Sarah Bagby

Book reviewer

Sarah Bagby is the owner of Watermark Books & Café, and publisher of Watermark Press. As such, she has been reading and recommending books to readers for over 30 years. Involved in numerous regional and national industry organizations, she advocates for issues facing local independent businesses.

She loves her store and café, and all the opportunities it affords the staff and customers to come together to create a vibrant literary culture in Wichita and Kansas.

She is married to Eric Cale and they have one daughter.

Border Cantos, an oversized volume of brilliantly painful color photographs by Richard Misrach taken at the Mexican Border of the United States, is haunting. 

This review originally aired on May 16, 2017

Three time periods, three cities, and one gorgeous painting, in a smart and well crafted novel: The Last Painting of Sara De Vos by Dominic Smith.

Two inspired illustrated books recently caught my eye; two distinctive palates, two portraits of child artists, two books that distill complicated concepts. 

Pakistani writer Mohsin Hamid is the bestselling author of novels and essays, among them the revered novel, The Reluctant Fundamentalist. His latest book, Exit West, is one every reader should read now. I have not been this emotionally moved by a book in years.

Not to be confused with Colson Whitehead’s inventive novel, Underground Railroad is Ben H. Winter’s Underground Airlines. Part thriller, part alternative history, and fully engaging, Underground Airlines is set in the present.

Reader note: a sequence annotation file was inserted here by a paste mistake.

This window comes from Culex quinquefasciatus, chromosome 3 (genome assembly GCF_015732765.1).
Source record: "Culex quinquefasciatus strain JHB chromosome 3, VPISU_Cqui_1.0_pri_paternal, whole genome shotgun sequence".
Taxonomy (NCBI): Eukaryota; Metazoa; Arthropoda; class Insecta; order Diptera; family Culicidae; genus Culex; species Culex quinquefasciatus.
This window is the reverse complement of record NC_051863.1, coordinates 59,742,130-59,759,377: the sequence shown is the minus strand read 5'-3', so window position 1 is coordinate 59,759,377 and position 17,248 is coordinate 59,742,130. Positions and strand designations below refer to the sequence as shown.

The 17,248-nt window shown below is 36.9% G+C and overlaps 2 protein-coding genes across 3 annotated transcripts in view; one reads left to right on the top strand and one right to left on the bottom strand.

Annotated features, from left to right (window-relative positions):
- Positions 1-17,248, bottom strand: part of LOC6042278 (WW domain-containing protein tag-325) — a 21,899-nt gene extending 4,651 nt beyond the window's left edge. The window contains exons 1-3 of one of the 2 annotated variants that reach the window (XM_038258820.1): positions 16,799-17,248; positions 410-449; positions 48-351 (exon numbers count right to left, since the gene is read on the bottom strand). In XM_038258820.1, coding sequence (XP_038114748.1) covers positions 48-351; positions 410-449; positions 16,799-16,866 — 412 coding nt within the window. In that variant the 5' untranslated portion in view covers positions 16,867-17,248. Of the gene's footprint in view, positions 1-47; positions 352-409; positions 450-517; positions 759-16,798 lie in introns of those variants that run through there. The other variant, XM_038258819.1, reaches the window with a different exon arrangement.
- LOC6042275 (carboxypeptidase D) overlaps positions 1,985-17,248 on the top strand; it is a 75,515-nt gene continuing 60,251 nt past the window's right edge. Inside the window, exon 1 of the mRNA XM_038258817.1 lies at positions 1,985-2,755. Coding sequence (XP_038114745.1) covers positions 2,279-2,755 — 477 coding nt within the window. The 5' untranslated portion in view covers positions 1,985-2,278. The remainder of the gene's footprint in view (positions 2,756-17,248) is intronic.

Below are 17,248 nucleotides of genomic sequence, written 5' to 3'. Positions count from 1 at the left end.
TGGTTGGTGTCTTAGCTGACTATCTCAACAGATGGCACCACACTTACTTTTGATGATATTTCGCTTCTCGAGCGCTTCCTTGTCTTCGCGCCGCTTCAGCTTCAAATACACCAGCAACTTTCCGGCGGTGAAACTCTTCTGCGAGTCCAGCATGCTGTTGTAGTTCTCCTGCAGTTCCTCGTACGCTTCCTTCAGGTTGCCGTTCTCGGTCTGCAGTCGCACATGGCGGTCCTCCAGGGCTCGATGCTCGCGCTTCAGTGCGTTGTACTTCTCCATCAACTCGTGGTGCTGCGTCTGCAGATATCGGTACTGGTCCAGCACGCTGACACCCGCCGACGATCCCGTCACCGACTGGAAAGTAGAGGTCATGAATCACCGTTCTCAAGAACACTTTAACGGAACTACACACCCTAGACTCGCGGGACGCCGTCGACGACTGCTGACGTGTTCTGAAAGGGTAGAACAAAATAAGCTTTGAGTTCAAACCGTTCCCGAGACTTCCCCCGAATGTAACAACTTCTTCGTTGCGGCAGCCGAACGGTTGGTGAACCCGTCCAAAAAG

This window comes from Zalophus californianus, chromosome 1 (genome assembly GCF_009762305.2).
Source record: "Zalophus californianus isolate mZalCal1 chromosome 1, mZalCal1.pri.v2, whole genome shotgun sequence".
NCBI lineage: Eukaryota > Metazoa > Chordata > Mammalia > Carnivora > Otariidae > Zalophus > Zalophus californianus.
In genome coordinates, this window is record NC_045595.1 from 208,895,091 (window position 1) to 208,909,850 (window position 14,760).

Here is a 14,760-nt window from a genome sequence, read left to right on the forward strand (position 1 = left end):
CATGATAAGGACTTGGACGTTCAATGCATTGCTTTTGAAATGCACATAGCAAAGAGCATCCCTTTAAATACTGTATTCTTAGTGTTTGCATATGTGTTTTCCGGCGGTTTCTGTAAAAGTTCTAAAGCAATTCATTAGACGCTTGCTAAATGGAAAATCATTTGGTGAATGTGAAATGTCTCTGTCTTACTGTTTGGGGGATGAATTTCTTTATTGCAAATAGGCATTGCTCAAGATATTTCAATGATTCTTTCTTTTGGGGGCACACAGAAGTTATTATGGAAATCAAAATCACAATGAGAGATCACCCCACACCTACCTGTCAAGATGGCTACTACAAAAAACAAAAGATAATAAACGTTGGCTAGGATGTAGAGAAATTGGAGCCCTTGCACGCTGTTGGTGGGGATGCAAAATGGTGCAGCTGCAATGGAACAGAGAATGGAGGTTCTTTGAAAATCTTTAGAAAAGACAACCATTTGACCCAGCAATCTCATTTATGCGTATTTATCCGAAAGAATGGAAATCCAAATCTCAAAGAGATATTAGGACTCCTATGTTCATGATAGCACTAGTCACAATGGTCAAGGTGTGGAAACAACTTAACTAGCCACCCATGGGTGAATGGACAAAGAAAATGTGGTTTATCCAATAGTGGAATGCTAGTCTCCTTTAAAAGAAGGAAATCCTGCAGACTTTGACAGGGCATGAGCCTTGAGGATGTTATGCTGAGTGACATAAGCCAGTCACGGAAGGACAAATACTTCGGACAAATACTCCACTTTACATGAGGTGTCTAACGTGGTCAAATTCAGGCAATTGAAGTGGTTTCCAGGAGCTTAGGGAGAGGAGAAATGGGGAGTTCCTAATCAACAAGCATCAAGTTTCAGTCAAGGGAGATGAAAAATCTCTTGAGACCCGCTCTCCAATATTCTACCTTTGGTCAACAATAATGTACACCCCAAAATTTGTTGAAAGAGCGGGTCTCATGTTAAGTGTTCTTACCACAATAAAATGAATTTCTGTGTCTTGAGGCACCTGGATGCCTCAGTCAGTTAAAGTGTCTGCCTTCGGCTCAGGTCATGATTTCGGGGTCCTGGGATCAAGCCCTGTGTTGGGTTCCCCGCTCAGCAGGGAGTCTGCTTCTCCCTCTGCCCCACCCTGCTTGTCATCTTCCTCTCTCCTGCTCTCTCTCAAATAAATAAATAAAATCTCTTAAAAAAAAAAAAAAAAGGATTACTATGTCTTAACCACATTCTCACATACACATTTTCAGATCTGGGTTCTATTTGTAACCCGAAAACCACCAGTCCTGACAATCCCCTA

Kwame Alexander has written two novels in verse. Each verse/voice is distinct and fun to read.

Book Review: 'Victoria'

Jan 25, 2017

I couldn’t resist reading Victoria, the novel by Daisy Goodwin. It follows Queen Victoria beginning in 1838, when she becomes Queen of England a month into her 18th year, taking us through her courtship and marriage to Prince Albert in 1840. Goodwin was commissioned to make a TV series about the life of Victoria and I tuned into the first episode now airing on PBS’s Masterpiece Theatre. I wanted more and I got exactly what I wanted. 

Sheila Kohler has released her 14th book, entitled Once We Were Sisters. Told mostly in the collective “we,” Kohler takes an intimate look at the unassailable bonds of sisterhood. Sheila May and Maxine’s affluent and charmed early years are spent at Crossways, an estate in the suburbs of Johannesburg, supported by an army of servants. After the death of their timber magnate father, the pre-teen girls move with their family into a boarding house, under the care of their unstable and overbearing mother.

Among my favorite books of 2016 are two novels, a work of history, and the collected works of a great American poet.

A Gentleman in Moscow by Amor Towles is a beautifully rendered period piece set primarily in the Metropol Hotel across from the Kremlin in post revolutionary Russia where a Count is under house arrest. The transformative descriptions place the reader in the hotel alongside the Count as history is being made and lives are changing dramatically in the new political climate. 

Mary Reagan

Prolific mystery writer Lawrence Block, creator of characters Matt Scudder, Bernie Rhodenbarr and Evan Tanner, has never been lacking in ideas. He writes books with colleagues, works under pseudonyms and writes guides for aspiring writers, such as Telling Lies for Fun and Profit

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